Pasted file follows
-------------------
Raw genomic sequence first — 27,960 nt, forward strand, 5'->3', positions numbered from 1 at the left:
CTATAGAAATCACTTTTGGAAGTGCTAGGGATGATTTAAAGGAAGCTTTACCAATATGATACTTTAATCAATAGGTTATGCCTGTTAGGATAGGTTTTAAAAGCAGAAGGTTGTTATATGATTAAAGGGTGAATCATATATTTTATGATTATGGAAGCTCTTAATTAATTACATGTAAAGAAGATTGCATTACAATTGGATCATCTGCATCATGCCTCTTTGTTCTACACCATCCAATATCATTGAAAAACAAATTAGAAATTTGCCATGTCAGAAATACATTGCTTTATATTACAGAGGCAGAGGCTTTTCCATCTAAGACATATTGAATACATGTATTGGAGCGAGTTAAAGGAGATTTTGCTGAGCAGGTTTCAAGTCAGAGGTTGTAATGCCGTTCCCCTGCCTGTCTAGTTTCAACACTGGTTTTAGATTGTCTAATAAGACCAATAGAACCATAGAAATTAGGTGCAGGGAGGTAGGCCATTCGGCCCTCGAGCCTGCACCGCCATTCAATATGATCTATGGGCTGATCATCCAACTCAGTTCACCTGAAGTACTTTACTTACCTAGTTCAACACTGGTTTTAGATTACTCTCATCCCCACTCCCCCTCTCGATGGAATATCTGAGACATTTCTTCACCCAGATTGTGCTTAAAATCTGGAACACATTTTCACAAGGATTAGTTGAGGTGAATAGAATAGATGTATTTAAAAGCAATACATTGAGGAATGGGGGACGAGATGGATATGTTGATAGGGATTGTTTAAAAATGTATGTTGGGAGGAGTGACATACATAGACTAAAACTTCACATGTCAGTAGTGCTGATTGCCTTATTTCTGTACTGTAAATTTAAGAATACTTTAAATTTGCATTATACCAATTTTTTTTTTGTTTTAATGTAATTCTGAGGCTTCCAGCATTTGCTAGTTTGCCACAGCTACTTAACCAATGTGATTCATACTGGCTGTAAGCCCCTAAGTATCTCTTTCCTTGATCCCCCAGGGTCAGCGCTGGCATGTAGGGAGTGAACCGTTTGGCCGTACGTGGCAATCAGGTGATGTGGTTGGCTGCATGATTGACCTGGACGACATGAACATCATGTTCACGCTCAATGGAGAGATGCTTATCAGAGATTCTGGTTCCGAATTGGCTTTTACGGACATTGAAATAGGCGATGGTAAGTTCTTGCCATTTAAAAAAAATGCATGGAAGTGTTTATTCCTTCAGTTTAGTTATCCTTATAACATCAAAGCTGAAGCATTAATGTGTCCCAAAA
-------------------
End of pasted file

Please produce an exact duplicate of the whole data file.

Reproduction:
Raw genomic sequence first — 27,960 nt, forward strand, 5'->3', positions numbered from 1 at the left:
CTATAGAAATCACTTTTGGAAGTGCTAGGGATGATTTAAAGGAAGCTTTACCAATATGATACTTTAATCAATAGGTTATGCCTGTTAGGATAGGTTTTAAAAGCAGAAGGTTGTTATATGATTAAAGGGTGAATCATATATTTTATGATTATGGAAGCTCTTAATTAATTACATGTAAAGAAGATTGCATTACAATTGGATCATCTGCATCATGCCTCTTTGTTCTACACCATCCAATATCATTGAAAAACAAATTAGAAATTTGCCATGTCAGAAATACATTGCTTTATATTACAGAGGCAGAGGCTTTTCCATCTAAGACATATTGAATACATGTATTGGAGCGAGTTAAAGGAGATTTTGCTGAGCAGGTTTCAAGTCAGAGGTTGTAATGCCGTTCCCCTGCCTGTCTAGTTTCAACACTGGTTTTAGATTGTCTAATAAGACCAATAGAACCATAGAAATTAGGTGCAGGGAGGTAGGCCATTCGGCCCTCGAGCCTGCACCGCCATTCAATATGATCTATGGGCTGATCATCCAACTCAGTTCACCTGAAGTACTTTACTTACCTAGTTCAACACTGGTTTTAGATTACTCTCATCCCCACTCCCCCTCTCGATGGAATATCTGAGACATTTCTTCACCCAGATTGTGCTTAAAATCTGGAACACATTTTCACAAGGATTAGTTGAGGTGAATAGAATAGATGTATTTAAAAGCAATACATTGAGGAATGGGGGACGAGATGGATATGTTGATAGGGATTGTTTAAAAATGTATGTTGGGAGGAGTGACATACATAGACTAAAACTTCACATGTCAGTAGTGCTGATTGCCTTATTTCTGTACTGTAAATTTAAGAATACTTTAAATTTGCATTATACCAATTTTTTTTTTGTTTTAATGTAATTCTGAGGCTTCCAGCATTTGCTAGTTTGCCACAGCTACTTAACCAATGTGATTCATACTGGCTGTAAGCCCCTAAGTATCTCTTTCCTTGATCCCCCAGGGTCAGCGCTGGCATGTAGGGAGTGAACCGTTTGGCCGTACGTGGCAATCAGGTGATGTGGTTGGCTGCATGATTGACCTGGACGACATGAACATCATGTTCACGCTCAATGGAGAGATGCTTATCAGAGATTCTGGTTCCGAATTGGCTTTTACGGACATTGAAATAGGCGATGGTAAGTTCTTGCCATTTAAAAAAAATGCATGGAAGTGTTTATTCCTTCAGTTTAGTTATCCTTATAACATCAAAGCTGAAGCATTAATGTGTCCCAAAA